Author Maurice Thompson’s historical novel “Alice of Old Vincennes” was published in the autumn of 1900, achieving enormous sales during its first weeks in print. The popular book, which featured heroine Alice Roussillon and her role in the capture of Fort Sackville, was credited with bringing about a renewed interest in the history of Vincennes. “Alice” would stand as Thompson’s most successful work, although the author would not live to see the full extent of the acclaim his book received.
Maurice Thompson was born in Fairfield, Indiana, on Sept. 9, 1844. His father was an itinerate Baptist preacher. In 1855, the family moved to northern Georgia, and Thompson would serve in the Confederate Army during the Civil War. He returned to Indiana in 1868, residing near Crawfordsville. Thompson married a young woman named Alice Lee that same year, and the couple soon started a family. He would work in the engineering profession, practice law, and, in 1878, won a seat in the Indiana House of Representatives. Throughout those years, he continued his writing, publishing short stories, novels and poems. An expert in the sport of archery, he even wrote a book on that subject, called “The Witchery of Archery.”
Thompson and his wife spent their winters in the South. After coming home to Indiana, following the winter of 1900, he developed La Grippe (the common term for influenza in those days). By that fall, his illness was described as chronic and his doctor recommended that he not travel, so he remained in Indiana that winter. In late January 1901, Thompson developed a cold, which turned into pneumonia.
Vincennes newspapers carried periodic updates on Thompson’s failing health. On Feb. 12 it was reported that he was near death. He passed away at his Crawfordsville home, which he had named Sherwood Place, in the wee hours of the morning of Feb. 15, 1901, 120 years ago Monday. He was only 56 years old.
News of his passing made papers all across the country. The Vincennes Commercial, in their Feb. 16 edition, wrote: “The death of Maurice Thompson has produced universal sorrow in this city. This great author, by his famous story ‘Alice of Old Vincennes,’ endeared himself to the people of Vincennes.”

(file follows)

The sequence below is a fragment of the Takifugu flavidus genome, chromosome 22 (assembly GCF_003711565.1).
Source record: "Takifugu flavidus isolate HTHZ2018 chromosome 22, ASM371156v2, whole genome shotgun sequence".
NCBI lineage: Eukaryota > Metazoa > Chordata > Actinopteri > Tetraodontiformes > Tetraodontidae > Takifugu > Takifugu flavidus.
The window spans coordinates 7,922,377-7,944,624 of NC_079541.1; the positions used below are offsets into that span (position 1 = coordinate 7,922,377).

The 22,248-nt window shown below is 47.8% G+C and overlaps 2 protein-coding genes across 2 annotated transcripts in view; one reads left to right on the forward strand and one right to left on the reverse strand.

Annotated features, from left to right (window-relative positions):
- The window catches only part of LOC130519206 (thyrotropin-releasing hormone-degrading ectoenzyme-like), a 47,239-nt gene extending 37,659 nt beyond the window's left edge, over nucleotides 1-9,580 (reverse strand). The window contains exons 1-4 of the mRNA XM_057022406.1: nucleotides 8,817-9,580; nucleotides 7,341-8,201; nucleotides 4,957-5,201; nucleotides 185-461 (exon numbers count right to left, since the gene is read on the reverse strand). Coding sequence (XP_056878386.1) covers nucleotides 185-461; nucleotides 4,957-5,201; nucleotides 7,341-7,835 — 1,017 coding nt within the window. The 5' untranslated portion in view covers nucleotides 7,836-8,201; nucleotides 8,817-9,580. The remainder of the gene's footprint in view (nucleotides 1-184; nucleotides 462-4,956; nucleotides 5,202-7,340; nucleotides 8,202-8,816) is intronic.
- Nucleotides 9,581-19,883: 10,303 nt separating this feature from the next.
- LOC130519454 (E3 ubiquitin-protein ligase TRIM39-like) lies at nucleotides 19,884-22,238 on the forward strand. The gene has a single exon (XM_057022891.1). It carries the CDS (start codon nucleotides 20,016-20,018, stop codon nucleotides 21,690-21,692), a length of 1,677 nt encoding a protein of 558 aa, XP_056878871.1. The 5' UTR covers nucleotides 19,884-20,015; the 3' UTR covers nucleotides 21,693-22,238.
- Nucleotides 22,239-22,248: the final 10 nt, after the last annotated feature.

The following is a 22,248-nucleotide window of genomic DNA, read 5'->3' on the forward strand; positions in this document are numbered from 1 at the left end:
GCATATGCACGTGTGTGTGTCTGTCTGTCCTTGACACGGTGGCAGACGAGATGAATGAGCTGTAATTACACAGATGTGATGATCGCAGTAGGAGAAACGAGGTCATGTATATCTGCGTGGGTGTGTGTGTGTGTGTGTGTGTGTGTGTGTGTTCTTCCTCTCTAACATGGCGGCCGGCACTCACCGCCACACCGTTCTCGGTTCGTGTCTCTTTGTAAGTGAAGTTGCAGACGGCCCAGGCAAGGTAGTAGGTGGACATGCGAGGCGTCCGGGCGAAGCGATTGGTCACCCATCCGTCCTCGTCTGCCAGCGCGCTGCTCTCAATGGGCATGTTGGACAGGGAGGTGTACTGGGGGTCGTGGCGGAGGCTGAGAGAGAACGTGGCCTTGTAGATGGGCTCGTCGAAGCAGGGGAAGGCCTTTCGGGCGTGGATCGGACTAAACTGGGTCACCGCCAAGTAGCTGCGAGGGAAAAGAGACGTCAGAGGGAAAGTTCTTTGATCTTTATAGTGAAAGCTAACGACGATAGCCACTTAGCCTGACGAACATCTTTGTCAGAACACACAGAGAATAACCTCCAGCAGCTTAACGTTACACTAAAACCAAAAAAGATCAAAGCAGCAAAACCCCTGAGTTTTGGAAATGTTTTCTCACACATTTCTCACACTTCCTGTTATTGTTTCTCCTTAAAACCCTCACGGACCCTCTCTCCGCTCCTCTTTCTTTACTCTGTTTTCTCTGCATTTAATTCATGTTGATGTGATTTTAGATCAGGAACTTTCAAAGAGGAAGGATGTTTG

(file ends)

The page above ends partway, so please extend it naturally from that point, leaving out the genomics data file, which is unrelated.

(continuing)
Since Thompson’s death had been seen as imminent, at the Feb. 11 Vincennes City Council meeting, councilman Ayres J. Taylor entered a resolution requesting that the council, on behalf of the city, send a floral tribute to Crawfordsville to honor the author. The resolution was adopted unanimously.
Local florist William A. Reiman was enlisted to create the arrangement, from a design developed by Mayor George Greene. Not just any display would do for the man who was so instrumental in bringing Vincennes national notoriety, in fact, it was like nothing ever seen before.
Reiman designed a floral Fort Sackville. This is how the Western Sun described his unique creation: “The fort is triangular in shape, 54 x 42 x 42 inches and 26 inches high. The rear wall is constructed of brown galax leaves, found only in North Carolina; the court is lined with green galax leaves; the three bastions, pink and white carnations, the middle one surmounted by a silk American flag. The walls consist of white roses, purple violets, lilies of the valley, and in a foundation of white carnations are the words in purple, Alice of Old Vincennes.”
Reiman put the arrangement on display at his greenhouses at Sycamore and Chestnut Streets, where people flocked to see the work.
The floral arrangement was transported via rail to Crawfordsville, accompanied by Mayor Greene, councilman Taylor, and funeral director George Gardner. The special tribute was delivered to Thompson’s home and placed beside the casket. These three men, along with Crawfordsville Mayor Charles Elmore, served as honorary pallbearers at the funeral, riding in a carriage alongside the hearse.
The funeral was held on Feb. 18, a cold winter day, with burial in Crawfordsville’s Oak Hill Cemetery.
At the end of 1901, “Alice of Old Vincennes” ranked number two on the fiction best seller list and continued to sell well decades into the 20th century.
Brian Spangle can be reached at email@example.com. His latest book, “Hidden History of Vincennes & Knox County,” published last year by The History Press, is available for purchase at the Knox County Public Library and on Amazon.